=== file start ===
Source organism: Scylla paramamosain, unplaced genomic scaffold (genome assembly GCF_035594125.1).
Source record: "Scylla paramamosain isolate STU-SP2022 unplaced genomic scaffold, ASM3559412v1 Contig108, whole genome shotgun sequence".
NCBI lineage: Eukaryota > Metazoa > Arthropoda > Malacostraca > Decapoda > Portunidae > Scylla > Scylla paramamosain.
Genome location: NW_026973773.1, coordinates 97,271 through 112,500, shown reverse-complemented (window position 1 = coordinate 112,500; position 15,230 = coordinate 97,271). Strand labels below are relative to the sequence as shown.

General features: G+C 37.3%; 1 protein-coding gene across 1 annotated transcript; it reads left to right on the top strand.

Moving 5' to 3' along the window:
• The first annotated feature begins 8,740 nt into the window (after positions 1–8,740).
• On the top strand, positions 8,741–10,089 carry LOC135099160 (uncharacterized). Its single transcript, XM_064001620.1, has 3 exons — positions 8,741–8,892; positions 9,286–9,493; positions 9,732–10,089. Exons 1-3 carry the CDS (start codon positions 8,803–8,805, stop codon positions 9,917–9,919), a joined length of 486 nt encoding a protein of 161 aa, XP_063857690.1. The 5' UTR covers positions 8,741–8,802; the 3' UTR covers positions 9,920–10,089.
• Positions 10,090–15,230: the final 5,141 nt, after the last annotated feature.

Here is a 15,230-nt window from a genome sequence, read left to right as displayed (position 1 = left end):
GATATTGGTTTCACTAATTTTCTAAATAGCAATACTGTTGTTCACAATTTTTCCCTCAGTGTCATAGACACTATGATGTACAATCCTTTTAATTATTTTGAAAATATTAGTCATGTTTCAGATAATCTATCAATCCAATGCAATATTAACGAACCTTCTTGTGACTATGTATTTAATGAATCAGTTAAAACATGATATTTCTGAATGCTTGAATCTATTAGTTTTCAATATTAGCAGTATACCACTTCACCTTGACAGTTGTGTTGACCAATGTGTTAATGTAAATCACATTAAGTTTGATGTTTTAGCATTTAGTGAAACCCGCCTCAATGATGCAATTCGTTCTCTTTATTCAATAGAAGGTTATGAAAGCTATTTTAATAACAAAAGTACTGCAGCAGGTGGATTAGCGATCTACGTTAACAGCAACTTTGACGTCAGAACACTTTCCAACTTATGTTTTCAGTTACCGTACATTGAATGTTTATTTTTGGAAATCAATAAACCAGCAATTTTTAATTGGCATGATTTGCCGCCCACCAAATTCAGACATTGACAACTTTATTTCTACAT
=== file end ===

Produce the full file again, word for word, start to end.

Source organism: Scylla paramamosain, unplaced genomic scaffold (genome assembly GCF_035594125.1).
Source record: "Scylla paramamosain isolate STU-SP2022 unplaced genomic scaffold, ASM3559412v1 Contig108, whole genome shotgun sequence".
NCBI lineage: Eukaryota > Metazoa > Arthropoda > Malacostraca > Decapoda > Portunidae > Scylla > Scylla paramamosain.
Genome location: NW_026973773.1, coordinates 97,271 through 112,500, shown reverse-complemented (window position 1 = coordinate 112,500; position 15,230 = coordinate 97,271). Strand labels below are relative to the sequence as shown.

General features: G+C 37.3%; 1 protein-coding gene across 1 annotated transcript; it reads left to right on the top strand.

Moving 5' to 3' along the window:
• The first annotated feature begins 8,740 nt into the window (after positions 1–8,740).
• On the top strand, positions 8,741–10,089 carry LOC135099160 (uncharacterized). Its single transcript, XM_064001620.1, has 3 exons — positions 8,741–8,892; positions 9,286–9,493; positions 9,732–10,089. Exons 1-3 carry the CDS (start codon positions 8,803–8,805, stop codon positions 9,917–9,919), a joined length of 486 nt encoding a protein of 161 aa, XP_063857690.1. The 5' UTR covers positions 8,741–8,802; the 3' UTR covers positions 9,920–10,089.
• Positions 10,090–15,230: the final 5,141 nt, after the last annotated feature.

Here is a 15,230-nt window from a genome sequence, read left to right as displayed (position 1 = left end):
GATATTGGTTTCACTAATTTTCTAAATAGCAATACTGTTGTTCACAATTTTTCCCTCAGTGTCATAGACACTATGATGTACAATCCTTTTAATTATTTTGAAAATATTAGTCATGTTTCAGATAATCTATCAATCCAATGCAATATTAACGAACCTTCTTGTGACTATGTATTTAATGAATCAGTTAAAACATGATATTTCTGAATGCTTGAATCTATTAGTTTTCAATATTAGCAGTATACCACTTCACCTTGACAGTTGTGTTGACCAATGTGTTAATGTAAATCACATTAAGTTTGATGTTTTAGCATTTAGTGAAACCCGCCTCAATGATGCAATTCGTTCTCTTTATTCAATAGAAGGTTATGAAAGCTATTTTAATAACAAAAGTACTGCAGCAGGTGGATTAGCGATCTACGTTAACAGCAACTTTGACGTCAGAACACTTTCCAACTTATGTTTTCAGTTACCGTACATTGAATGTTTATTTTTGGAAATCAATAAACCAGCAATTTTTAATTGGCATGATTTGCCGCCCACCAAATTCAGACATTGACAACTTTATTTCTACAT